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Post-Polio Syndrome: Pathophysiology and Clinical Management
Anne Carrington Gawne and Lauro S. Halstead

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VIII. ELECTRODIAGNOSTIC FEATURES.

The EMG in acute poliomyelitis is characterized by poor MUAP recruitment at the onset of weakness, followed by the development of fibrillation potentials in widespread muscle groups after 3 to 4 weeks.[79] The fibrillation potentials subside as reinnervation by surviving motor units proceeds during recovery. In muscles with too few motor units to have adequate reinnervation, fibrillation potentials can persist indefinitely; however, in both partially and completely denervated muscle the fibrillation potential amplitude decays over time. Kraft found that in subjects with partial traumatic peripheral nerve lesions, initially the amplitude of the fibrillation potentials were as high as 1600 µV, with most greater than 700 µV.[80] One year later, all potentials were less than 100 µV.

The same is true in chronic polio. Some investigators report that there is an increase in muscle membrane instability between those patients that are clinically stable (no new weakness) and those who are clinically unstable (new weakness). Nelson found that in those patients who were seen for unrelated medical problems, three of 27 had fibrillation potentials, while in those with delayed weakness, 14 of 29 had fibrillations (p <0.01).[43] Martinez studied 34 patients, 17 with stable polio and 17 with new weakness. He found that 41% of those with unstable polio had fibrillations, while none with stable strength did.[37] However, other investigators, including Cashman, Weichers, Hayward, and Seaton, examined groups of patients with and without new weakness and found evidence of ongoing enervation in the form of fibrillations in both groups.[23,26,27,81,82] Some electromyographers have found that muscle membrane instability is more pronounced in the more severely affected muscles.[83,84] The muscles that become extremely weak and atrophic have few to no MUAPs, but virtually all, including clinically normal muscles, will have large, polyphasic MUAPs and abnormal, decreased recruitment.[79] In a study comparing the size of MUAPs in control subjects and polio patients with and without new weakness, Agre found that the size of MUAPs was significantly larger in all polio patients, and that those with new weakness had larger units than those without. He found no significant correlation between strength and MUAP size.[42]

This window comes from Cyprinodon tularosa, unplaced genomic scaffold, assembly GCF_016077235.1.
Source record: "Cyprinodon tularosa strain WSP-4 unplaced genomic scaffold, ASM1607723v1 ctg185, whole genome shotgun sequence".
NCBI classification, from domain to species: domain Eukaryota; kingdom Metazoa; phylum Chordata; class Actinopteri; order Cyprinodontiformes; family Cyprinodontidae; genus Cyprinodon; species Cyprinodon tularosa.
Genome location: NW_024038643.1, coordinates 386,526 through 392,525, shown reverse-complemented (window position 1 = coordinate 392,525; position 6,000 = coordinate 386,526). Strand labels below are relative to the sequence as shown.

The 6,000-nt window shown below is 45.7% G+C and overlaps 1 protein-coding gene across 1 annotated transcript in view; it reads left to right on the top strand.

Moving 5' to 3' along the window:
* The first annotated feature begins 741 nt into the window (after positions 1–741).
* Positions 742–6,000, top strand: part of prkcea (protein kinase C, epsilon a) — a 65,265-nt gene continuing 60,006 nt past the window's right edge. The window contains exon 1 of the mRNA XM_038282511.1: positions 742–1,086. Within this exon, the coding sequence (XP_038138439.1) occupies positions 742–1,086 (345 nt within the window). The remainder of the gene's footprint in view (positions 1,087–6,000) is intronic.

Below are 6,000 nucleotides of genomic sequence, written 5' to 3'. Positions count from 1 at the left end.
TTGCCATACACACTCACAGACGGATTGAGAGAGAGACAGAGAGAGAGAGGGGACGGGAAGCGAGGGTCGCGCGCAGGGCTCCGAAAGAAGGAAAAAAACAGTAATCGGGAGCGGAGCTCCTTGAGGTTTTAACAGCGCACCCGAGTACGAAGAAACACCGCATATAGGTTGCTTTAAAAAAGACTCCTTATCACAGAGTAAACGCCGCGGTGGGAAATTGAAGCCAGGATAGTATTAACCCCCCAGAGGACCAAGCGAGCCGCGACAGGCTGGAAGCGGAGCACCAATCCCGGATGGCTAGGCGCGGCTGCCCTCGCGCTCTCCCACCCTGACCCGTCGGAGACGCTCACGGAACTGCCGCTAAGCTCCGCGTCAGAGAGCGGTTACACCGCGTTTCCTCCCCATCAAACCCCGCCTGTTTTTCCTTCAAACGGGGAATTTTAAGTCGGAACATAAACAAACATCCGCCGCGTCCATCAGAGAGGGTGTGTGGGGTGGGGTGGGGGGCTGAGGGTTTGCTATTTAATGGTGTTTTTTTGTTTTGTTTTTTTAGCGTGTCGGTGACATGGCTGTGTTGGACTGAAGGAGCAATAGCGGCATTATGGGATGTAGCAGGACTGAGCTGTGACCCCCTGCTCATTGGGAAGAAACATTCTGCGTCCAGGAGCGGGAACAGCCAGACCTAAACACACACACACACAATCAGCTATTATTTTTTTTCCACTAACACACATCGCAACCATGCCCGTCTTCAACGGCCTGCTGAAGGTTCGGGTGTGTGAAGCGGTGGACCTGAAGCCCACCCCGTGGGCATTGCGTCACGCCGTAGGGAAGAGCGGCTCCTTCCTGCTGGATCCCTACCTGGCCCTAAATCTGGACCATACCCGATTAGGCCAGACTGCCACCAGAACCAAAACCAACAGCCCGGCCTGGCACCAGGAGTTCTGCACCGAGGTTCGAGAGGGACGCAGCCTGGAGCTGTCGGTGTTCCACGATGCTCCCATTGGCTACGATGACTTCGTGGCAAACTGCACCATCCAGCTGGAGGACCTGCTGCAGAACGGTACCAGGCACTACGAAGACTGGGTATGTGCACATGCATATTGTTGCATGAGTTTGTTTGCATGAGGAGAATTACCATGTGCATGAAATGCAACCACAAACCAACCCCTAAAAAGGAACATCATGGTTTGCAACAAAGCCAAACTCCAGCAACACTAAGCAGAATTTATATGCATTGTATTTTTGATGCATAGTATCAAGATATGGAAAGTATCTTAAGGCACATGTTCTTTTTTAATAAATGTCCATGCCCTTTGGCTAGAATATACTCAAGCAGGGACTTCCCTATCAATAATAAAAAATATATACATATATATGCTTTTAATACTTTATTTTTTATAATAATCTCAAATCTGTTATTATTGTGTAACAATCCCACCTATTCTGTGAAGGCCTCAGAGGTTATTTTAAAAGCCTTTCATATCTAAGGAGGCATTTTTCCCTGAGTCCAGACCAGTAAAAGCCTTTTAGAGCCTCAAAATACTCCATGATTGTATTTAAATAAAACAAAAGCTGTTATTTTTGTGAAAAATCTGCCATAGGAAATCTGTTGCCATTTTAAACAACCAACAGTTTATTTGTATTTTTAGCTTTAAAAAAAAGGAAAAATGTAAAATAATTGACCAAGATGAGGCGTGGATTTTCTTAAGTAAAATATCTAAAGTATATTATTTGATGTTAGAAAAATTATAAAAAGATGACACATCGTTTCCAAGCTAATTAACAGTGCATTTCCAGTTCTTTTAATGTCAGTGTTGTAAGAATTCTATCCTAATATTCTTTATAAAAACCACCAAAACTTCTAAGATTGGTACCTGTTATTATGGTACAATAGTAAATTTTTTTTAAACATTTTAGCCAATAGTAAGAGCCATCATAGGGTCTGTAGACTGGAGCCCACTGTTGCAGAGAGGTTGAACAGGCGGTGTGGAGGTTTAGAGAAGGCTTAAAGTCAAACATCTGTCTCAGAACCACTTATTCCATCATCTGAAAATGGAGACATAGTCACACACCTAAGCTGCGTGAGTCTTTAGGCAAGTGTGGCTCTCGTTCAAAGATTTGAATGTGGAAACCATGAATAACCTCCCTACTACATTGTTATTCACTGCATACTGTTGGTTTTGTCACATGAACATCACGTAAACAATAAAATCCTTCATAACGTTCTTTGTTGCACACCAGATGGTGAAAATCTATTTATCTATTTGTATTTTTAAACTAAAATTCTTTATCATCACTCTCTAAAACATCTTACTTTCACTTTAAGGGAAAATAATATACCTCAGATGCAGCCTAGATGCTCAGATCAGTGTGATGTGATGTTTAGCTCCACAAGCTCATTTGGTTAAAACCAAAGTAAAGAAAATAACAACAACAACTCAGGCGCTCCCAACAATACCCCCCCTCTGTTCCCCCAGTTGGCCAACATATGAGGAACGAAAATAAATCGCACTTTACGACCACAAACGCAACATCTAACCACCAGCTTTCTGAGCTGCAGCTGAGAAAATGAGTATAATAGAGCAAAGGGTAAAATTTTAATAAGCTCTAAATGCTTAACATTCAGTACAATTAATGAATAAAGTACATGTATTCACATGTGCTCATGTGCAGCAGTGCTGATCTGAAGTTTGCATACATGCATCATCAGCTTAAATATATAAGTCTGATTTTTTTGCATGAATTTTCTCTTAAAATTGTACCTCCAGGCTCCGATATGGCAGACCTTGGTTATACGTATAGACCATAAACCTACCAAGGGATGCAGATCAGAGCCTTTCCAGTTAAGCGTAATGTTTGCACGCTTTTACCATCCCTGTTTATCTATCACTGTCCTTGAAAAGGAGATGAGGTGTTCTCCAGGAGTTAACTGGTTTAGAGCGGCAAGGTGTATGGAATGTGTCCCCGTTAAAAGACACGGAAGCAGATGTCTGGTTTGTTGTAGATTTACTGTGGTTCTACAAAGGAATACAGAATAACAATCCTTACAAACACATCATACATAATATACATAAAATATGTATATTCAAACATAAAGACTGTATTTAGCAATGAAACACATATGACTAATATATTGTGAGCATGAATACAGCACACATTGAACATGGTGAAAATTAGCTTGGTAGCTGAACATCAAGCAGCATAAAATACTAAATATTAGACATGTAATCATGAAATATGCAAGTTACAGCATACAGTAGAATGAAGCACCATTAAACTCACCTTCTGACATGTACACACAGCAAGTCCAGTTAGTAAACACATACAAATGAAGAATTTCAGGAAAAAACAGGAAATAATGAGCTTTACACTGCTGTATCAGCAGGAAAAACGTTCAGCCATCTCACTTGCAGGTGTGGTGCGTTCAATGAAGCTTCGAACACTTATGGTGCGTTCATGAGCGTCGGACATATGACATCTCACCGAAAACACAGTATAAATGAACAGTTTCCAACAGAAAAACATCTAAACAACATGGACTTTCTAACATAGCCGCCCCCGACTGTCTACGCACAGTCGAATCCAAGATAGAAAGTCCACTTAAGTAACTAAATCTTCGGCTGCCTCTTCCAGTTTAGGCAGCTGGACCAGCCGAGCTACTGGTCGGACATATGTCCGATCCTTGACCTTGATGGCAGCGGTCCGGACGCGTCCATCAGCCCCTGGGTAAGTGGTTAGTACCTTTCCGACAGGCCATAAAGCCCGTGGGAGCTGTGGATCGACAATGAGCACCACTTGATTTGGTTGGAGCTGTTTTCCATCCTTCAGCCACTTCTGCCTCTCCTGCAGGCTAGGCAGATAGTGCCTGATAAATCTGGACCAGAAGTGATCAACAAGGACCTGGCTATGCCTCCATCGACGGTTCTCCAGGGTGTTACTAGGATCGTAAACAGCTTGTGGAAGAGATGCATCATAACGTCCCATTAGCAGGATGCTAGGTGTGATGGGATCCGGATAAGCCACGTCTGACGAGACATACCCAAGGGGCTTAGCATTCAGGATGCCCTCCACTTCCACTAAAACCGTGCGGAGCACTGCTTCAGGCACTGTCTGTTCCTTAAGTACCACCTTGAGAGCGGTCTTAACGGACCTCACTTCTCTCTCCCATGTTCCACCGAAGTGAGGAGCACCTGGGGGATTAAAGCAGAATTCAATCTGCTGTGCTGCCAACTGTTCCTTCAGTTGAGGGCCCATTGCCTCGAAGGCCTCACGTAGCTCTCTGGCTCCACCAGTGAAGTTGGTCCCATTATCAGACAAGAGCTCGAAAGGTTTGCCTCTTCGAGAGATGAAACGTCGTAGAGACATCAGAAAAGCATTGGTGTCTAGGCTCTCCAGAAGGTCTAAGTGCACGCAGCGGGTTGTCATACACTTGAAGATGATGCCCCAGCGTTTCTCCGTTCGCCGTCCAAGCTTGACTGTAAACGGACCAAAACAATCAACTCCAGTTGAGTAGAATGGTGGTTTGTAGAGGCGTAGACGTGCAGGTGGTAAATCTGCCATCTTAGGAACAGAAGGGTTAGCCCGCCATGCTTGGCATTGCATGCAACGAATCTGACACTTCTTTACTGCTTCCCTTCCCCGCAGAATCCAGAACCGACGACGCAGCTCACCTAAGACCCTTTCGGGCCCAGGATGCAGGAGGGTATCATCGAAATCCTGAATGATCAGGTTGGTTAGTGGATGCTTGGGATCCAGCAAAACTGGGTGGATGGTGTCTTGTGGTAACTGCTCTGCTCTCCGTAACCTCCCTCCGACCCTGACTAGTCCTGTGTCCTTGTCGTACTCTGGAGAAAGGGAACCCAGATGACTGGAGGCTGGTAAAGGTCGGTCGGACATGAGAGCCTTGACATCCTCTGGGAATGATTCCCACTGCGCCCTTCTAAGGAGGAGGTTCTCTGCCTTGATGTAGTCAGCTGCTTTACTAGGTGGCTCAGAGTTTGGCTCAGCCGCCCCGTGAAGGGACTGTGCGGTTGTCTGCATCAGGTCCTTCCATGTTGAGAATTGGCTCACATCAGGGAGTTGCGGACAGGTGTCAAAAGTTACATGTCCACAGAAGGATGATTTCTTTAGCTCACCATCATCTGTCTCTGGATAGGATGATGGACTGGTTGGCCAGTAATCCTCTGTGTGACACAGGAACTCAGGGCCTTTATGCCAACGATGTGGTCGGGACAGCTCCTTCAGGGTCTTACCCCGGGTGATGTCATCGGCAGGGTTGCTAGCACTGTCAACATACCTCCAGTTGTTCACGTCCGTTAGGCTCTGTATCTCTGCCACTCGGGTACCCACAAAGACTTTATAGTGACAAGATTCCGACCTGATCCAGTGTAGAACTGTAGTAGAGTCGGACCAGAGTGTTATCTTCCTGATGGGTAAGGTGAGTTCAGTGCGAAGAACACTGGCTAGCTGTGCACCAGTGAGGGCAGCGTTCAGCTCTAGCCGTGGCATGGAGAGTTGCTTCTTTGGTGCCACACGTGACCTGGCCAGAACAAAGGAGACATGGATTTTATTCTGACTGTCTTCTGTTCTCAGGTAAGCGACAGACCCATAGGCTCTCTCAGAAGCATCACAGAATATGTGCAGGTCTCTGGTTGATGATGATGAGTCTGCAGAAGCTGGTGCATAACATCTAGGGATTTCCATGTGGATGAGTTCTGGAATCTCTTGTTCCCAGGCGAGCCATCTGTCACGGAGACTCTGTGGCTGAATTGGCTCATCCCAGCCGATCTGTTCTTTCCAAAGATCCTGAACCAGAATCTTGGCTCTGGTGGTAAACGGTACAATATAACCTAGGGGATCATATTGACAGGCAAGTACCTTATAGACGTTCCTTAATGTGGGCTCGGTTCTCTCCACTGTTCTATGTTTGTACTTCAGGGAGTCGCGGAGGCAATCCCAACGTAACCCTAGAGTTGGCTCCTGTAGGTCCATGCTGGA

Single fiber studies have shown abnormalities, including increased jitter and blocking and increased fiber density and motor unit territory.[85] When comparing electrophysiological and biopsy findings, a significant correlation between the percentage of fibers exhibiting jitter and increased fiber density has been found, suggesting that muscles with the most enlarged motor units as a result of sprouting are more likely to exhibit instability later in life.[85]

Defects at the neuromuscular junction have been studied using repetitive stimulation techniques by Trojan et al. Single fiber EMG was performed, and jitter was measured during both low- and high-frequency stimulation in 17 PPS patients and nine normal controls. In five of 17 PPS patients and one control, jitter was significantly higher at high-frequency stimulation. The remaining patients were not significantly different from controls. Those PPS patients with abnormal jitter had a significantly longer time since their acute polio. The authors concluded that the neuromuscular junction defect in PPS patients is probably due to ineffective conduction along immature nerve sprouts and exhaustion of acetylcholine stores, and that this may be dependent on time after acute poliomyelitis.[86]

Findings on macro-EMG include increased macro-EMG amplitude, up to 2000% above the mean. Lange et al. found that polio-affected muscles with normal strength had large-amplitude macro-EMG signals (1000 to 4110 µV), weak but stable muscles also had increased large macro-EMG amplitude, while muscles with new weakness had smaller than expected macro-EMG amplitude (130 to 450 µV). Fiber density and jitter were increased in all three groups, but percent blocking doubled in weak muscles.[87]

In summary, EMG abnormalities seen in chronic polio include large polyphasic MUAPs in both conventional and macro-EMG. Although reports differ, it is a fair consensus that there can be evidence of muscle membrane instability in the form of fibrillations in both stable and unstable muscles, although generally these fibrillation potentials are small and sparse. Findings on single fiber EMG include increased jitter, blocking, and fiber density. High-frequency stimulation accentuates this increased jitter, especially in those muscles with new weakness, reflective of defects in the neuromuscular junction. At this time, however, there is no single EMG finding that can distinguish muscles that are developing new weakness.

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Document preparation: Chris Salter, Original Think-tank, Cornwall, United Kingdom.
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Created: 5th June 2000
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